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Athletes Face Mental Problem With Pollution

Athletes face mental problem with pollution says coach

Mon Jul 28, 2008 1:08pm BST – By Julian Linden

HONG KONG (Reuters) – Athletes competing at the Beijing Olympics will face bigger mental issues than physical problems coping with China’s pollution, Netherlands soccer coach Foppe De Haan said on Monday.

De Haan told a news conference his players had undergone a rigorous training programme to get themselves in the best physical shape to handle the heat and humidity.

But he said nothing could prepare them for the psychological challenge of playing under a thick blanket of haze.

“This is not a physical problem, this is a mental thing,” he said. “I heard today that you can’t see the (Beijing) stadium from 500 metres away. That’s awful I think, but there is no point complaining, it is the same for everyone.”

The Dutch, who are playing a warm-up tournament in Hong Kong with the United States, Cameroon and Ivory Coast, were given a stark warning of the potential problems they face.

De Haan ordered all the players to undergo a month of intense physical training, including spending time in humidity chambers that replicated the climate in Beijing, and two players, who had never had any previous problems with asthma, started to develop symptoms.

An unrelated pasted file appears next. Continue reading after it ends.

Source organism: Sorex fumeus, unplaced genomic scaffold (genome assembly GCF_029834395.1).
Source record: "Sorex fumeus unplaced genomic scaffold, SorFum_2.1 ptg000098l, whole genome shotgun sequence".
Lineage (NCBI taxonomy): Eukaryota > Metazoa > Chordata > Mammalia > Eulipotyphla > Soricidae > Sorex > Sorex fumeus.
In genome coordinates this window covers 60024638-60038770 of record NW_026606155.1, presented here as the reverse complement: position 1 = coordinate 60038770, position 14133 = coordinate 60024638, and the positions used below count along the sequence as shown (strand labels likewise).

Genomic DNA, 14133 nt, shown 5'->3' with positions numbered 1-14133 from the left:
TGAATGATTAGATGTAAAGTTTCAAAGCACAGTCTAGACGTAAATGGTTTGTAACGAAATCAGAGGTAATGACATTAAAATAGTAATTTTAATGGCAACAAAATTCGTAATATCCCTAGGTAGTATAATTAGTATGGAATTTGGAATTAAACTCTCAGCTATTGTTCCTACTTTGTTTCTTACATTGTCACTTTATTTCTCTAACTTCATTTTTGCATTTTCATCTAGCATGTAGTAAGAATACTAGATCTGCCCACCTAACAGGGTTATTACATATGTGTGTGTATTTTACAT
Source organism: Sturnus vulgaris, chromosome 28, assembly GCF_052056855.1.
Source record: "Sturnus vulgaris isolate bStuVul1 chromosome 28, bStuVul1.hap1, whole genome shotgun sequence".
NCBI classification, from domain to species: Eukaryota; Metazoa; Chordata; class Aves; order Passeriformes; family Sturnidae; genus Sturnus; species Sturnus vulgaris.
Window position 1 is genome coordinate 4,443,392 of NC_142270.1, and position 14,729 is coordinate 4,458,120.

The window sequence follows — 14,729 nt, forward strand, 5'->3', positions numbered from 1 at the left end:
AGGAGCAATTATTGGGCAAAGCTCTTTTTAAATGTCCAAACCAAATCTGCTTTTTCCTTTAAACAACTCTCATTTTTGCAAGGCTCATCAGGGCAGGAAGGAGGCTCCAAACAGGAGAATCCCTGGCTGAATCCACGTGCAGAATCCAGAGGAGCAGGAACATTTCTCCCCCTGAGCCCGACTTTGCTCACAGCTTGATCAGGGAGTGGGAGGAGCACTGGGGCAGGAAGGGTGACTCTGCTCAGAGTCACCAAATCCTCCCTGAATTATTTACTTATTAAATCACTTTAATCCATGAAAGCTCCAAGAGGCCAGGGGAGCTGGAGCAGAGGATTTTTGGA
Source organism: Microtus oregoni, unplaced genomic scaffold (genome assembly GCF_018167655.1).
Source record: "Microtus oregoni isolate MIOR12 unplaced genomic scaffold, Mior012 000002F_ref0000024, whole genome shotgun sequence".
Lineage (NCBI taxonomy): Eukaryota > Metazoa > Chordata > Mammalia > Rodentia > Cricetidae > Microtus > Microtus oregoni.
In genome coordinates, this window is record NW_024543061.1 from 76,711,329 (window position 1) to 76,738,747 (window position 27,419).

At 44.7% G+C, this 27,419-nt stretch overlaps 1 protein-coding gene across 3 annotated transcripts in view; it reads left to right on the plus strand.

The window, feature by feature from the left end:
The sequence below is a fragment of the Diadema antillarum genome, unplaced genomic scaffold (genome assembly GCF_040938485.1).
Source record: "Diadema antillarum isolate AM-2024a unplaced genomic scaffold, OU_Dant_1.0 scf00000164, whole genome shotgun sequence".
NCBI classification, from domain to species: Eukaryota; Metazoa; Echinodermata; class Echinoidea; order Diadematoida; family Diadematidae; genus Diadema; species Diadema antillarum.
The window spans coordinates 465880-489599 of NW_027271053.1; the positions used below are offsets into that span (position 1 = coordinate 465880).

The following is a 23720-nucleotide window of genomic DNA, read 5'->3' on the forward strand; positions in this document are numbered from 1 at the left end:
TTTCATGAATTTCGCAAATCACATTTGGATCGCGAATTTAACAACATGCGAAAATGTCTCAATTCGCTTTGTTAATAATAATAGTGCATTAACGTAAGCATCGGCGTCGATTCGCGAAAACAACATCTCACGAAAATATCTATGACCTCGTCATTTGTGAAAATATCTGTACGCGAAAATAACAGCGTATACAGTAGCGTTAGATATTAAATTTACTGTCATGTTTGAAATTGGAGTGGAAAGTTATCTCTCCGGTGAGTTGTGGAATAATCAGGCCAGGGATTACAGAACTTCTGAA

“We did a three-week programme with a lot of work on aerobic fitness,” De Haan said. “We took all the players to a hospital in The Hague for tests and most of them were fine but two players started to show signs.”

De Haan said the two unidentified players had reported their conditions to the International Olympic Committee in case they needed to take any medication during the Games.

Cameroon coach Martin Mpile said he had no major concerns about the pollution although he conceded the humidity could force some of the more athletic teams to curb their natural instincts to conserve their energy.

“That’s why we have come here early, to adapt to the conditions,” he said. “I don’t know how the other teams will (cope) but we’re going to try and play our own game.

U.S. coach Peter Nowak said he did not expect the conditions would make it any easier for his team to upset some of the top countries.

“There are no more miracles in soccer anymore,” he said. “Anyone can beat anyone on any given day. The conditions are the same for everyone. It’s not going to be easy, but we know that.”

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